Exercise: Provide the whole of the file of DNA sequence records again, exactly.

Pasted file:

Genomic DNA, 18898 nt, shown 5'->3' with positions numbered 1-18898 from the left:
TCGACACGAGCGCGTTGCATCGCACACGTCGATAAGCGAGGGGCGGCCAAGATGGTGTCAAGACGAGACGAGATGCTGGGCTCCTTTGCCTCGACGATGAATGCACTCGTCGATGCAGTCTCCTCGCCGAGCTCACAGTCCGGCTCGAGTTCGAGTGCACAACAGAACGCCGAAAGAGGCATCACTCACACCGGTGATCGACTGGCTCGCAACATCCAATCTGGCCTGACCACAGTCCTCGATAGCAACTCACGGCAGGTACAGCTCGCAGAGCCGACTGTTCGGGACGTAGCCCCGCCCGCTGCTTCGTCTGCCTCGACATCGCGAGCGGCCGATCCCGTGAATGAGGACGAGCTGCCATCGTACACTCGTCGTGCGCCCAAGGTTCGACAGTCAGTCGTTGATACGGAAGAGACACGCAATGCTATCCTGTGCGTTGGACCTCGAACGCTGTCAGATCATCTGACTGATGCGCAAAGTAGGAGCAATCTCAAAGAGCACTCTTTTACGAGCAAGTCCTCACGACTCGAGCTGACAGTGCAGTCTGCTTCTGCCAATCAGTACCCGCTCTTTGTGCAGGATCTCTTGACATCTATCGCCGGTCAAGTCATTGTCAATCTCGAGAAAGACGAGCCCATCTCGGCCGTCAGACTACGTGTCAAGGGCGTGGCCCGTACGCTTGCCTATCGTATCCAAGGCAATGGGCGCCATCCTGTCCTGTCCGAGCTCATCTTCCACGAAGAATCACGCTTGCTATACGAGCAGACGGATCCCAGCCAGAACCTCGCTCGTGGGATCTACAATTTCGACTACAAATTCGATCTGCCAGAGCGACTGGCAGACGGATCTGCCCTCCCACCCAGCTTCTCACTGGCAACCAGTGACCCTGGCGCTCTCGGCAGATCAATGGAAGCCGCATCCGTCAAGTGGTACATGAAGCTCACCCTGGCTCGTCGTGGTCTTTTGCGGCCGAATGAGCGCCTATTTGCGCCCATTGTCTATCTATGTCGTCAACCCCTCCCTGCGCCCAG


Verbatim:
Genomic DNA, 18898 nt, shown 5'->3' with positions numbered 1-18898 from the left:
TCGACACGAGCGCGTTGCATCGCACACGTCGATAAGCGAGGGGCGGCCAAGATGGTGTCAAGACGAGACGAGATGCTGGGCTCCTTTGCCTCGACGATGAATGCACTCGTCGATGCAGTCTCCTCGCCGAGCTCACAGTCCGGCTCGAGTTCGAGTGCACAACAGAACGCCGAAAGAGGCATCACTCACACCGGTGATCGACTGGCTCGCAACATCCAATCTGGCCTGACCACAGTCCTCGATAGCAACTCACGGCAGGTACAGCTCGCAGAGCCGACTGTTCGGGACGTAGCCCCGCCCGCTGCTTCGTCTGCCTCGACATCGCGAGCGGCCGATCCCGTGAATGAGGACGAGCTGCCATCGTACACTCGTCGTGCGCCCAAGGTTCGACAGTCAGTCGTTGATACGGAAGAGACACGCAATGCTATCCTGTGCGTTGGACCTCGAACGCTGTCAGATCATCTGACTGATGCGCAAAGTAGGAGCAATCTCAAAGAGCACTCTTTTACGAGCAAGTCCTCACGACTCGAGCTGACAGTGCAGTCTGCTTCTGCCAATCAGTACCCGCTCTTTGTGCAGGATCTCTTGACATCTATCGCCGGTCAAGTCATTGTCAATCTCGAGAAAGACGAGCCCATCTCGGCCGTCAGACTACGTGTCAAGGGCGTGGCCCGTACGCTTGCCTATCGTATCCAAGGCAATGGGCGCCATCCTGTCCTGTCCGAGCTCATCTTCCACGAAGAATCACGCTTGCTATACGAGCAGACGGATCCCAGCCAGAACCTCGCTCGTGGGATCTACAATTTCGACTACAAATTCGATCTGCCAGAGCGACTGGCAGACGGATCTGCCCTCCCACCCAGCTTCTCACTGGCAACCAGTGACCCTGGCGCTCTCGGCAGATCAATGGAAGCCGCATCCGTCAAGTGGTACATGAAGCTCACCCTGGCTCGTCGTGGTCTTTTGCGGCCGAATGAGCGCCTATTTGCGCCCATTGTCTATCTATGTCGTCAACCCCTCCCTGCGCCCAG